Exploring Downeast Maine’s Schoodic Peninsula

Now that we are working girls, our days off are treasured.  Especially since our work schedules are crazy busy and some weeks our days off don’t coincide.  When Betsy is coming home from the campground office at 3 p.m. after an eight-hour shift, I am walking out the door off to a catering gig not too return until well after dark.

But, when our days off jive together you can bet we are out to make the best of it.  Recently, we took a drive over to Schoodic Peninsula where you will find the sleepy towns of Winter Harbor, Prospect Harbor, and Corea.  Here is also where you will find the less-populated and amazingly beautiful section of Acadia National Park

This area is part of the Schoodic National Scenic Byway and it doesn’t take long before you understand why there is no doubt it is crowned with that title.  The road meanders through quaint fishing towns with working harbors and an enjoyable 5.5 miles along the quintessential rocky Maine coastline.


Our morning started with a beautiful hike in the park.  This section of Acadia is far less visited but that is changing.  The park has recently gone through a bit of a transformation by developing more recreational opportunities.   Last year, Schoodic Woods Campground opened with 94 tent and RV sites and added was a maze of newly created carriage roads and hiking trails ready for nature-lovers to explore. 


We hopped back in the car and drove a short distance south to Frazier Point – a place we always stop for a sweeping view of Winter Harbor and out to the sea where islands rise up and Cadillac Mountain takes a prominent place on the horizon.  But mostly we stop here because it is a great place for Spirit to cool off in the water while we take in the views from a shady picnic table and rehydrate from our hike.  Frazier Point has picnic tables, fire pits, drinking water and restrooms.


Much of the Schoodic Peninsula was once owned by John G. Moore, a Maine native and Wall Street financier.  In the 1920s, Moore’s heirs donated the land to the Hancock County Trustees of Public Reservations with the stipulation that the land be used as a public park and for other uses, including the “promotion of biological and other scientific research.”  In 1929, Congress authorized the boundry expansion of Acadia National Park thus allowing them to accept land on the Schoodic Peninsula.  Shortly afterwards, the Hancock County Trustees of Public Reservations donated the former Moore property (2,050 acres) to the National Park Service “for the public good and for the extension or improvement of said park, forever.”  In the 1930s and 1940s, some of this land was transferred to the U.S. Navy for use as a radio communication station which was in operation until 2002 at which time the land was transferred back to the National Park Service.  The former base has become the Schoodic Education and Research Center – which happened to be our next stop.  The facility houses a wonderful welcome center that introduces people to the natural and historical wonders of this area.  The welcome center is housed in Rockefeller Hall dating back to the 1930’s.  In 2009, a park benefactor and long-time Winter Harbor resident Edith Robb Dixson gave a very generous monetary donation to the National Park Service to renovate the building.  The building now houses a Welcome Center, offices for Schoodic Institute, and six overnight guest suites for visiting researchers.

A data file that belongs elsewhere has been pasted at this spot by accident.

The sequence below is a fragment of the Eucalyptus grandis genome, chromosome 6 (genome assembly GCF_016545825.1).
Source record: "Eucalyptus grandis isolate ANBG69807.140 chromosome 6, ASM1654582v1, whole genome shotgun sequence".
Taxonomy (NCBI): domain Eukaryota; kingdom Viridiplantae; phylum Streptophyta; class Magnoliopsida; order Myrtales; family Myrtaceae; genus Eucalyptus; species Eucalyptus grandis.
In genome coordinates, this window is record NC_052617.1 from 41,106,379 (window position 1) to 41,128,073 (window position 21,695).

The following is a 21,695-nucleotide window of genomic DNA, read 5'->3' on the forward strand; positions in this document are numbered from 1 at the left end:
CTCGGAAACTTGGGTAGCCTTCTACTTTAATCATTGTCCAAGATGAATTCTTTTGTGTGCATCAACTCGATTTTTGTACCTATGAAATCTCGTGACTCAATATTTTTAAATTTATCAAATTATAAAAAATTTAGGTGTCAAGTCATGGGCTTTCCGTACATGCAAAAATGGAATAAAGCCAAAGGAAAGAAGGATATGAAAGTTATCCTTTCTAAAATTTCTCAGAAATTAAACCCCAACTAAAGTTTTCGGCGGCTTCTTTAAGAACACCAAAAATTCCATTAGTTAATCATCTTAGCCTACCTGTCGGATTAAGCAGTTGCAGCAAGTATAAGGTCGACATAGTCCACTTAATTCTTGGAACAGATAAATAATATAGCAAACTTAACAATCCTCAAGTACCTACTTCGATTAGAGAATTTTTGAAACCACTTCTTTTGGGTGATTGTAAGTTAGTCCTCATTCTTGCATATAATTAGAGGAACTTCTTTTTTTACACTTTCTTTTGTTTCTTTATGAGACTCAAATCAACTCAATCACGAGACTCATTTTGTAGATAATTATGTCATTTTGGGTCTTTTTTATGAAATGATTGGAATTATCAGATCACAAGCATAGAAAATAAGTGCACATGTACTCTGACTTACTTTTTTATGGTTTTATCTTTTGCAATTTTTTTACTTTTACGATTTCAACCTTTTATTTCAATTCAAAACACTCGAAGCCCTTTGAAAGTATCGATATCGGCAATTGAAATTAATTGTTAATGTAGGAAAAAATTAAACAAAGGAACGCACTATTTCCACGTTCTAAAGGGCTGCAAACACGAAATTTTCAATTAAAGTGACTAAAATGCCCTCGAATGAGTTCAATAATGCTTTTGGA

Quickly lunch was upon us and there was a new place we were wanting to try – Warf Gallery and Grill – a lobster shack and gallery overlooking the busy little harbor of Corea.  They advertise, “Serving up great food and beautiful views since 2011.”  Betsy settled on the lobster roll and I opted for the grilled lobster and cheese sandwich.  Perfect Maine lunch!  And congrats to them for being the Downeast Magazine’s 2016 Best of Maine “Editors’ Choice” for a Lobster Shack.


With lobster in our bellies we were off to continue our excursion.  Darthia Farm is a family-run organic farm we have stopped at before and love the rustic, natural vibe. They not only sell their local produce but feature hand-made items from their “friends.”  We like that!


As Spirit was giving us some pretty big sighs from the back of the car, we decided to start heading for home but felt the urge to stop at Bartlett Maine Estate Winery and Distillery.  Bartlett is “Maine’s First Winery” and produces 7,000 cases a year offering more than twenty wine varieties, ranging from dry and semi-dry blueberry reds to refreshing pear-apple whites, sweet blackberry dessert wines, and refreshing honey meads.  Recently they started distilling rum, adding to their repertoire. 

One final stop was at Jordan’s Snack Bar for an ice cream cone to end our perfect day exploring parts of Maine.  Somebody didn’t seem to notice we were stopping for ice cream! 


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